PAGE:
As a budding semi-pro photographer, I hope my images are found all over the internet.
That’s easy. Insert photo, return 12 hours later. The trick is also getting paid for it.
When I started, I made a lot of verbal agreements, thinking my work wasn’t strong enough yet to merit a written contract. On the surface, that was silly. Given that I’ve worked with written contracts for the better part of a decade, it was also stupid.
They make it incredibly easy to track your intellectual property.
Most of us act like the internet is an ocean of free things. I certainly do. We stream unlimited music and TV shows, pilfer images for blog posts, and have collectively turned Tumblr into a free porn machine. So when I became a maker of photographs, I was terrified when I realized how far my work could travel without my knowledge or my consent.
As a photographer, I have significant expenses. My camera gear was a huge investment, and maintenance ain’t cheap. While I don’t expect a small site to pay a hefty licensing fee, I do ask for credit and a link. I think credit is common decency, and a link isn’t much more to ask. That’s so interested parties can find and hire me, and I can continue to dent my debt. Large sites with editorial budgets have no excuse not to pay me as well.
Since it’s laughable to look for my images on the web, licensing my work just made me sigh and try not to grow an ulcer.
CopyPants is your personal algorithm-based photographic gumshoe. You tell them (on a stack of bibles) what you’ve shot, and they scour the internet for them. You sift through the results, marking each “Okay to Use,” “Contact for Credit/Payment,” or “Not My Image.”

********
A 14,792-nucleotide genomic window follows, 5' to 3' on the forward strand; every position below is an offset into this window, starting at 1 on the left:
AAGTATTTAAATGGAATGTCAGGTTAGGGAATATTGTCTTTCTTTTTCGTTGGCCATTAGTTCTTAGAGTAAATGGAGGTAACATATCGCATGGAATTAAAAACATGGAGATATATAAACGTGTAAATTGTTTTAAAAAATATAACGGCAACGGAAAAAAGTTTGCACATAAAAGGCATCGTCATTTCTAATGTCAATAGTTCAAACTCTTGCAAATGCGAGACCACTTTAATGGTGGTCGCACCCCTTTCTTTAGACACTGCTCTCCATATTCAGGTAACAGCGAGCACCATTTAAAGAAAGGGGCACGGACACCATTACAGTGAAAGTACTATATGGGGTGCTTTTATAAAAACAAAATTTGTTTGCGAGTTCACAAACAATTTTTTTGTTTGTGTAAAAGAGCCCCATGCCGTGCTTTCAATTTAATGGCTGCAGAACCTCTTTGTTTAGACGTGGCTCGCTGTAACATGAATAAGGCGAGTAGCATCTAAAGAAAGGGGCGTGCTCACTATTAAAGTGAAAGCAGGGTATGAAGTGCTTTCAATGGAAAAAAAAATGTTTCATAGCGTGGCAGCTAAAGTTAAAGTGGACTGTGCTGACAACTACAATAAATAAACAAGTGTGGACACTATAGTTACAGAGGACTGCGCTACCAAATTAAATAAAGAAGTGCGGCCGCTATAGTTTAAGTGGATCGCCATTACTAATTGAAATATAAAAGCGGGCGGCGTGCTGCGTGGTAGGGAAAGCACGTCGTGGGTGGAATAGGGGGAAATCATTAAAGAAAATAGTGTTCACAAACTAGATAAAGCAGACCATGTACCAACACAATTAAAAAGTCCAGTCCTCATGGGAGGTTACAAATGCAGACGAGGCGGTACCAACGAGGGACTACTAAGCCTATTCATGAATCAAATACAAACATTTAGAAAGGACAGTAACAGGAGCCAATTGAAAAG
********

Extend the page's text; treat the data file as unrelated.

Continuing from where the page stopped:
I gave them access to my Instagram, and learned within a few hours that a few Atlanta web-mags had been using some of poet portraits. In a few clicks, I requested credit from both sites. One gave it within the week. The other hasn’t responded. I haven’t escalated my case, though that’s an option CopyPants provides, too.
They also found a lot of images that weren’t mine—mostly a photograph of some street art in Denver, taken from the same location, though they also matched the generic Gravitar icon on about 100 sites. I wrote them about feature requests, and they responded quickly.
I’ve learned a few things in my first month with CopyPants:
1. I’m not that big a deal.
2. People steal images from even not-big-a-deal photographers.
3. A polite request will get you pretty far.
This list also shows exactly why CopyPants is amazing: If you produce images for a living, or for part of your living, they make it incredibly easy to track your intellectual property, and ask for the renumeration you want. So that maybe, if your images do track across the Ocean of Free Things, someone will find your work and say, “I must work with or license images from this photographer. I don’t care what the cost.” And then, the magic: You can pay your bills.